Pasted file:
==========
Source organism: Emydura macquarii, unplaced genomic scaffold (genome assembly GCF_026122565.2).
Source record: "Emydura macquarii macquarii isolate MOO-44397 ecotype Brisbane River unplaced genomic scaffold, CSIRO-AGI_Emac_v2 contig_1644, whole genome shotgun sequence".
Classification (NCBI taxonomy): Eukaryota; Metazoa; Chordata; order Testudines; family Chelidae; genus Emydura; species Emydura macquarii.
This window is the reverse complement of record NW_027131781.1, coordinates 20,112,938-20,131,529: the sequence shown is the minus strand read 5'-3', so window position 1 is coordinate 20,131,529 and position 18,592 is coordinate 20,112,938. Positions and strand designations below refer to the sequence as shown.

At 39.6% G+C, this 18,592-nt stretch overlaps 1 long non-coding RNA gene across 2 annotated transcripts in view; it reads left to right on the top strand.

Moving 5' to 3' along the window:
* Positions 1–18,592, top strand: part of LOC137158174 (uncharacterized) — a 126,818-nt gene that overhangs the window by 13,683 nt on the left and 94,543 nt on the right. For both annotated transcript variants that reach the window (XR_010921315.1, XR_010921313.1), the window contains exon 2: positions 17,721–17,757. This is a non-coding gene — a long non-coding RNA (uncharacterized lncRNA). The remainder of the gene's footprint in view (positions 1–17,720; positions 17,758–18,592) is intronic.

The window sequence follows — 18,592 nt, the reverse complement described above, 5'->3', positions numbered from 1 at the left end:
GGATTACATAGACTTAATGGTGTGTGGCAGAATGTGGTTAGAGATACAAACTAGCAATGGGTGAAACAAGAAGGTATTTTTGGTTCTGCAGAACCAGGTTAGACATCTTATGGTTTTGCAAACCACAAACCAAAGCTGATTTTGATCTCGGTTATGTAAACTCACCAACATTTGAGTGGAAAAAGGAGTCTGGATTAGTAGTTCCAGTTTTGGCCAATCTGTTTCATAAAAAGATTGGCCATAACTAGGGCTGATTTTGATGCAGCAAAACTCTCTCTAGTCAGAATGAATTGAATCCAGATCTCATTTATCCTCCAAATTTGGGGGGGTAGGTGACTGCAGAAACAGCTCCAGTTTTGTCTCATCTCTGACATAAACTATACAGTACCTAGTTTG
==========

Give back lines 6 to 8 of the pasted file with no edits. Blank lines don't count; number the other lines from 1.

Moving 5' to 3' along the window:
* Positions 1–18,592, top strand: part of LOC137158174 (uncharacterized) — a 126,818-nt gene that overhangs the window by 13,683 nt on the left and 94,543 nt on the right. For both annotated transcript variants that reach the window (XR_010921315.1, XR_010921313.1), the window contains exon 2: positions 17,721–17,757. This is a non-coding gene — a long non-coding RNA (uncharacterized lncRNA). The remainder of the gene's footprint in view (positions 1–17,720; positions 17,758–18,592) is intronic.

The window sequence follows — 18,592 nt, the reverse complement described above, 5'->3', positions numbered from 1 at the left end: